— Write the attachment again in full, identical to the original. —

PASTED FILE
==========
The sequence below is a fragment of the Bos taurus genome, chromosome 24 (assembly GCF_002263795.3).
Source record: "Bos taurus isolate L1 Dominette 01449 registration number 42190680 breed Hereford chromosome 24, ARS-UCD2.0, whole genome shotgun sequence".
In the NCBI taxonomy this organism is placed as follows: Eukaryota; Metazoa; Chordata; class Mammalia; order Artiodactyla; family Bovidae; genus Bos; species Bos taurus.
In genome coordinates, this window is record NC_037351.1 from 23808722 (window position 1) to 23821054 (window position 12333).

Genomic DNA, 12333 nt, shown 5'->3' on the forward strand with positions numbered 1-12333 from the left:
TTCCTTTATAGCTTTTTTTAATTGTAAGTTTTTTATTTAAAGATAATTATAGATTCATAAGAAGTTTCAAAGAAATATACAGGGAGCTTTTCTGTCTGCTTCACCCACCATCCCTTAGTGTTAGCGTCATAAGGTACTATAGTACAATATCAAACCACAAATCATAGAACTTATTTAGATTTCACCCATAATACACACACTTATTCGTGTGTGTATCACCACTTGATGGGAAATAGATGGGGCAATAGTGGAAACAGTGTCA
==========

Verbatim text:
The sequence below is a fragment of the Bos taurus genome, chromosome 24 (assembly GCF_002263795.3).
Source record: "Bos taurus isolate L1 Dominette 01449 registration number 42190680 breed Hereford chromosome 24, ARS-UCD2.0, whole genome shotgun sequence".
In the NCBI taxonomy this organism is placed as follows: Eukaryota; Metazoa; Chordata; class Mammalia; order Artiodactyla; family Bovidae; genus Bos; species Bos taurus.
In genome coordinates, this window is record NC_037351.1 from 23808722 (window position 1) to 23821054 (window position 12333).

Genomic DNA, 12333 nt, shown 5'->3' on the forward strand with positions numbered 1-12333 from the left:
TTCCTTTATAGCTTTTTTTAATTGTAAGTTTTTTATTTAAAGATAATTATAGATTCATAAGAAGTTTCAAAGAAATATACAGGGAGCTTTTCTGTCTGCTTCACCCACCATCCCTTAGTGTTAGCGTCATAAGGTACTATAGTACAATATCAAACCACAAATCATAGAACTTATTTAGATTTCACCCATAATACACACACTTATTCGTGTGTGTATCACCACTTGATGGGAAATAGATGGGGCAATAGTGGAAACAGTGTCA